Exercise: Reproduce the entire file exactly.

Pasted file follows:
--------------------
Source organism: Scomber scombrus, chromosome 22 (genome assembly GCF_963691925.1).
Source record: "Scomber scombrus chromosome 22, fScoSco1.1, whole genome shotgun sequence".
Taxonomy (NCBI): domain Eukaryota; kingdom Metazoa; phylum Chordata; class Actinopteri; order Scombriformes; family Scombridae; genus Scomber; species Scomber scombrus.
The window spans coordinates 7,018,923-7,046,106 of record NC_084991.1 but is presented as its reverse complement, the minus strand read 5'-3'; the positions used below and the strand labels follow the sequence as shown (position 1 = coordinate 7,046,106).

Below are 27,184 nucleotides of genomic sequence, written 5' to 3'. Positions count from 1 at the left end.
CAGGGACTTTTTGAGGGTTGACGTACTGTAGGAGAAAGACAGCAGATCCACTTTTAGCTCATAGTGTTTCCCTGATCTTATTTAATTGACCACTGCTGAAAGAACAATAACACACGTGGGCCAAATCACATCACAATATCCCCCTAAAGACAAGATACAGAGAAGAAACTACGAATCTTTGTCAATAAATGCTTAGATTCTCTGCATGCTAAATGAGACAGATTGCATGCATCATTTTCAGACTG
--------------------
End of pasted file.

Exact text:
Source organism: Scomber scombrus, chromosome 22 (genome assembly GCF_963691925.1).
Source record: "Scomber scombrus chromosome 22, fScoSco1.1, whole genome shotgun sequence".
Taxonomy (NCBI): domain Eukaryota; kingdom Metazoa; phylum Chordata; class Actinopteri; order Scombriformes; family Scombridae; genus Scomber; species Scomber scombrus.
The window spans coordinates 7,018,923-7,046,106 of record NC_084991.1 but is presented as its reverse complement, the minus strand read 5'-3'; the positions used below and the strand labels follow the sequence as shown (position 1 = coordinate 7,046,106).

Below are 27,184 nucleotides of genomic sequence, written 5' to 3'. Positions count from 1 at the left end.
CAGGGACTTTTTGAGGGTTGACGTACTGTAGGAGAAAGACAGCAGATCCACTTTTAGCTCATAGTGTTTCCCTGATCTTATTTAATTGACCACTGCTGAAAGAACAATAACACACGTGGGCCAAATCACATCACAATATCCCCCTAAAGACAAGATACAGAGAAGAAACTACGAATCTTTGTCAATAAATGCTTAGATTCTCTGCATGCTAAATGAGACAGATTGCATGCATCATTTTCAGACTG